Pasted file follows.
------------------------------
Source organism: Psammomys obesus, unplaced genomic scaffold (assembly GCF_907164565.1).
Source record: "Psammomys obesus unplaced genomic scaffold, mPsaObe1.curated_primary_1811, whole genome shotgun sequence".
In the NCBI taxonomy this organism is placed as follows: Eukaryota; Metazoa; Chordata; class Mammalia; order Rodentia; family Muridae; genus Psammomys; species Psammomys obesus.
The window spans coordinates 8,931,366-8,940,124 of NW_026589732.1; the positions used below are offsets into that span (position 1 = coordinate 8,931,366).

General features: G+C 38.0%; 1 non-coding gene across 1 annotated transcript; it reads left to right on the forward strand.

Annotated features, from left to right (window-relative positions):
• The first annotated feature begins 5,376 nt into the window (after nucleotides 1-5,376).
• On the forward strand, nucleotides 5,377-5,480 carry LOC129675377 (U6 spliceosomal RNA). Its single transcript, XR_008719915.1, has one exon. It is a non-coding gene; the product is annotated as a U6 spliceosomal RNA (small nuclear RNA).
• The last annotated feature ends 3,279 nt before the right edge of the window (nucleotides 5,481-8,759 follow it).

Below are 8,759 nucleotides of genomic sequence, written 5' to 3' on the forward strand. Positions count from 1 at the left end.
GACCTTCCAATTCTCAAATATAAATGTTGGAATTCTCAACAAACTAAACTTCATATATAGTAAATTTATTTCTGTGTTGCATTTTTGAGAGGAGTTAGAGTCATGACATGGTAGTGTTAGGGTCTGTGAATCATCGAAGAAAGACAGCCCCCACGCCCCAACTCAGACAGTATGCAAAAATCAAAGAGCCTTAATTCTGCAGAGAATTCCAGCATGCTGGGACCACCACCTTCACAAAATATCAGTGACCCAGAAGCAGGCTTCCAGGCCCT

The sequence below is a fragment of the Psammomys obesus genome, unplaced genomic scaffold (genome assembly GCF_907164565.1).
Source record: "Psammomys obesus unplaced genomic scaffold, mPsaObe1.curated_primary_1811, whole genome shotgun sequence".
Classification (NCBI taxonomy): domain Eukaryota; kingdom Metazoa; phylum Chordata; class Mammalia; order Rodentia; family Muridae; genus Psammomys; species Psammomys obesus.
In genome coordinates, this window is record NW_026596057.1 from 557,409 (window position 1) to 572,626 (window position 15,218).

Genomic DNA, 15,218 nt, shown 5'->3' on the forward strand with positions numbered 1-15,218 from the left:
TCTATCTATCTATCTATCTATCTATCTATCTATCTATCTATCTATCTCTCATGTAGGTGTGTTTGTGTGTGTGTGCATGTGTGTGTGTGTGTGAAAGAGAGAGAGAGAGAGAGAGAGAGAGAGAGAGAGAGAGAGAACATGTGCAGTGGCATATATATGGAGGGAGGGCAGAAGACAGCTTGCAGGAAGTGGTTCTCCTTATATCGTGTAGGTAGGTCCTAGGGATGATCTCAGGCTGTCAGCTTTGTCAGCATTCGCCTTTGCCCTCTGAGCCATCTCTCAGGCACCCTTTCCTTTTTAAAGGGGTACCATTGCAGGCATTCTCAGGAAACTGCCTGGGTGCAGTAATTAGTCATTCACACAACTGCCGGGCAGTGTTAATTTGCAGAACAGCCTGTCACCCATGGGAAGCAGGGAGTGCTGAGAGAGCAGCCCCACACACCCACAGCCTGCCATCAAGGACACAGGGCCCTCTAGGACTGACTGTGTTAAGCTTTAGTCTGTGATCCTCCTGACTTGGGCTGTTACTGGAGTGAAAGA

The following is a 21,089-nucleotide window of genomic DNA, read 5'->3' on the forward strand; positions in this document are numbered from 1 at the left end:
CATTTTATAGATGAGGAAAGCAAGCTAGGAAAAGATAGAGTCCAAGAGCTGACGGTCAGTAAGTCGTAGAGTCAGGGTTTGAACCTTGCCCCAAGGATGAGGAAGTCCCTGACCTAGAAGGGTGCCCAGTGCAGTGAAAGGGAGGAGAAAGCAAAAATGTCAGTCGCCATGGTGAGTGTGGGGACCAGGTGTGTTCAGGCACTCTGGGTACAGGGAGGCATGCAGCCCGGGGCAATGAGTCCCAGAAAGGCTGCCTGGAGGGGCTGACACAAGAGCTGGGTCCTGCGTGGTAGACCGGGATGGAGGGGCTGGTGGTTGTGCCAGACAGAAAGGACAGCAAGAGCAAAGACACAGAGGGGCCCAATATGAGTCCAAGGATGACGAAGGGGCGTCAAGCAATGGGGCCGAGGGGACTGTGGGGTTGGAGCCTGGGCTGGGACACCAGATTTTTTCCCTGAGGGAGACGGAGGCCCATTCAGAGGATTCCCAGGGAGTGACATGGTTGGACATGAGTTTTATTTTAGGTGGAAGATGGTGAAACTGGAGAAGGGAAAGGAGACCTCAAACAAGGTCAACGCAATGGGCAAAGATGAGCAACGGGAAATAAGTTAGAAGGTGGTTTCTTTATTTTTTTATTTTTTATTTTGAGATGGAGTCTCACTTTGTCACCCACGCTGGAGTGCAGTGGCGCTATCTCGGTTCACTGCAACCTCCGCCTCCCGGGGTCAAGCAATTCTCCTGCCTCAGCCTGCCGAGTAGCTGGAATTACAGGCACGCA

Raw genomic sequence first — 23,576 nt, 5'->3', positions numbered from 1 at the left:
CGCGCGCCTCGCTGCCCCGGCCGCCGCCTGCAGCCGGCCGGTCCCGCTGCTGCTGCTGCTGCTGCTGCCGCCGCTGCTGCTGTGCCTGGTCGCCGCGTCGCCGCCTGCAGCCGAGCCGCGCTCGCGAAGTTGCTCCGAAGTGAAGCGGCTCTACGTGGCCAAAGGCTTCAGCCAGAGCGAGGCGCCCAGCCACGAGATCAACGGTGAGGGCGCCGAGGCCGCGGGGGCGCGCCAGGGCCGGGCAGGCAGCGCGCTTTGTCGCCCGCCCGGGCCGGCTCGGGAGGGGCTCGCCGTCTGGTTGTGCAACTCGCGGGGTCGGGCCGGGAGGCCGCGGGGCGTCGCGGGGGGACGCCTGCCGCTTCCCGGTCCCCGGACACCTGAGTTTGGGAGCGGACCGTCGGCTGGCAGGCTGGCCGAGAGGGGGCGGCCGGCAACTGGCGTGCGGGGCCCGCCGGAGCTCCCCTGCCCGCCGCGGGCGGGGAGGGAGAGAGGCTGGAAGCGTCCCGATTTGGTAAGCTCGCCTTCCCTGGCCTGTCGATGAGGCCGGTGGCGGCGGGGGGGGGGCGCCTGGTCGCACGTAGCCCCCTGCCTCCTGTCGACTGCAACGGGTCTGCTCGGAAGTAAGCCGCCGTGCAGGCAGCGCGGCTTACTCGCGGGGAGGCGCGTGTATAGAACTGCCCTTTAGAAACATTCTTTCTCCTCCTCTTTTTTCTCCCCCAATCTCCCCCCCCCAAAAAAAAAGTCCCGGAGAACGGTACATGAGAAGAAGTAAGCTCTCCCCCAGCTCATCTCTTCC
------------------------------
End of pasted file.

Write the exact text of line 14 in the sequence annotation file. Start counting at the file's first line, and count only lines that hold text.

Classification (NCBI taxonomy): domain Eukaryota; kingdom Metazoa; phylum Chordata; class Mammalia; order Rodentia; family Muridae; genus Psammomys; species Psammomys obesus.